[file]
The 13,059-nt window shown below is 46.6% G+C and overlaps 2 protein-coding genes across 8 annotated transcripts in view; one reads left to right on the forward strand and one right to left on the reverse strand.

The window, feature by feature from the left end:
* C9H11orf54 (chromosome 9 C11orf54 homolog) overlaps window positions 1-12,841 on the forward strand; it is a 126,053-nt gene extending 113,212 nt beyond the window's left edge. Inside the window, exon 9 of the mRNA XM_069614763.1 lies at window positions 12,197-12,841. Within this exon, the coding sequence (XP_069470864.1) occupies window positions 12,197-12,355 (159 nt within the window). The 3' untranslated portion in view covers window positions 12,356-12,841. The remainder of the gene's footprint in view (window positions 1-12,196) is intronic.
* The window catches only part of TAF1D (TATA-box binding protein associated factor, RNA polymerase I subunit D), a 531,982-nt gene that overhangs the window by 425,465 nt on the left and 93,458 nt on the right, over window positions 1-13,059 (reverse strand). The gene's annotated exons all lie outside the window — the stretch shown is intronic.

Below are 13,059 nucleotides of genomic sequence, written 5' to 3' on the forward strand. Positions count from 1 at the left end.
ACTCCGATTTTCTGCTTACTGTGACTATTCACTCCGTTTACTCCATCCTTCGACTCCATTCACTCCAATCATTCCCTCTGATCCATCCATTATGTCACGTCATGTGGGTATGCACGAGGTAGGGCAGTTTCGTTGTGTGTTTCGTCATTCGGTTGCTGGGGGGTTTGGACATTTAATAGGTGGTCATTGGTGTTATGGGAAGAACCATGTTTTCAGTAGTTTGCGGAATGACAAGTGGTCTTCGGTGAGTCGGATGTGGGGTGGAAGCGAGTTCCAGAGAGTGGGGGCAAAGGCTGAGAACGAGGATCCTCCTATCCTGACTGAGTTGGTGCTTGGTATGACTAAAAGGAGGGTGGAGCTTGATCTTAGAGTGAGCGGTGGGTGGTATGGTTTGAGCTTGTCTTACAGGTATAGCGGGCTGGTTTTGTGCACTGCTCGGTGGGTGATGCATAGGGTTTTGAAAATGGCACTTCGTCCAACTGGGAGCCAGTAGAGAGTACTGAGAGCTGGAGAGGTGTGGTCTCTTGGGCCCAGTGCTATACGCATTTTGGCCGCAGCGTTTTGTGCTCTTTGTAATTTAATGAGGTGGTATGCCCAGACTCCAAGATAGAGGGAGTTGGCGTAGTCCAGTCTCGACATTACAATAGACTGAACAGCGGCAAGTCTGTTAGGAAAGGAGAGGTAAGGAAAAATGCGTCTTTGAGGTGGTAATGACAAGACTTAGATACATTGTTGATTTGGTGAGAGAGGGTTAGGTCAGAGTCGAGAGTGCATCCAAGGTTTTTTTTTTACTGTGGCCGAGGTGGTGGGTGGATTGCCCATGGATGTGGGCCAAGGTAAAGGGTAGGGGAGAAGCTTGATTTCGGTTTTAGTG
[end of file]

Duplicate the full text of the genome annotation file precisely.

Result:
The 13,059-nt window shown below is 46.6% G+C and overlaps 2 protein-coding genes across 8 annotated transcripts in view; one reads left to right on the forward strand and one right to left on the reverse strand.

The window, feature by feature from the left end:
* C9H11orf54 (chromosome 9 C11orf54 homolog) overlaps window positions 1-12,841 on the forward strand; it is a 126,053-nt gene extending 113,212 nt beyond the window's left edge. Inside the window, exon 9 of the mRNA XM_069614763.1 lies at window positions 12,197-12,841. Within this exon, the coding sequence (XP_069470864.1) occupies window positions 12,197-12,355 (159 nt within the window). The 3' untranslated portion in view covers window positions 12,356-12,841. The remainder of the gene's footprint in view (window positions 1-12,196) is intronic.
* The window catches only part of TAF1D (TATA-box binding protein associated factor, RNA polymerase I subunit D), a 531,982-nt gene that overhangs the window by 425,465 nt on the left and 93,458 nt on the right, over window positions 1-13,059 (reverse strand). The gene's annotated exons all lie outside the window — the stretch shown is intronic.

Below are 13,059 nucleotides of genomic sequence, written 5' to 3' on the forward strand. Positions count from 1 at the left end.
ACTCCGATTTTCTGCTTACTGTGACTATTCACTCCGTTTACTCCATCCTTCGACTCCATTCACTCCAATCATTCCCTCTGATCCATCCATTATGTCACGTCATGTGGGTATGCACGAGGTAGGGCAGTTTCGTTGTGTGTTTCGTCATTCGGTTGCTGGGGGGTTTGGACATTTAATAGGTGGTCATTGGTGTTATGGGAAGAACCATGTTTTCAGTAGTTTGCGGAATGACAAGTGGTCTTCGGTGAGTCGGATGTGGGGTGGAAGCGAGTTCCAGAGAGTGGGGGCAAAGGCTGAGAACGAGGATCCTCCTATCCTGACTGAGTTGGTGCTTGGTATGACTAAAAGGAGGGTGGAGCTTGATCTTAGAGTGAGCGGTGGGTGGTATGGTTTGAGCTTGTCTTACAGGTATAGCGGGCTGGTTTTGTGCACTGCTCGGTGGGTGATGCATAGGGTTTTGAAAATGGCACTTCGTCCAACTGGGAGCCAGTAGAGAGTACTGAGAGCTGGAGAGGTGTGGTCTCTTGGGCCCAGTGCTATACGCATTTTGGCCGCAGCGTTTTGTGCTCTTTGTAATTTAATGAGGTGGTATGCCCAGACTCCAAGATAGAGGGAGTTGGCGTAGTCCAGTCTCGACATTACAATAGACTGAACAGCGGCAAGTCTGTTAGGAAAGGAGAGGTAAGGAAAAATGCGTCTTTGAGGTGGTAATGACAAGACTTAGATACATTGTTGATTTGGTGAGAGAGGGTTAGGTCAGAGTCGAGAGTGCATCCAAGGTTTTTTTTTTACTGTGGCCGAGGTGGTGGGTGGATTGCCCATGGATGTGGGCCAAGGTAAAGGGTAGGGGAGAAGCTTGATTTCGGTTTTAGTG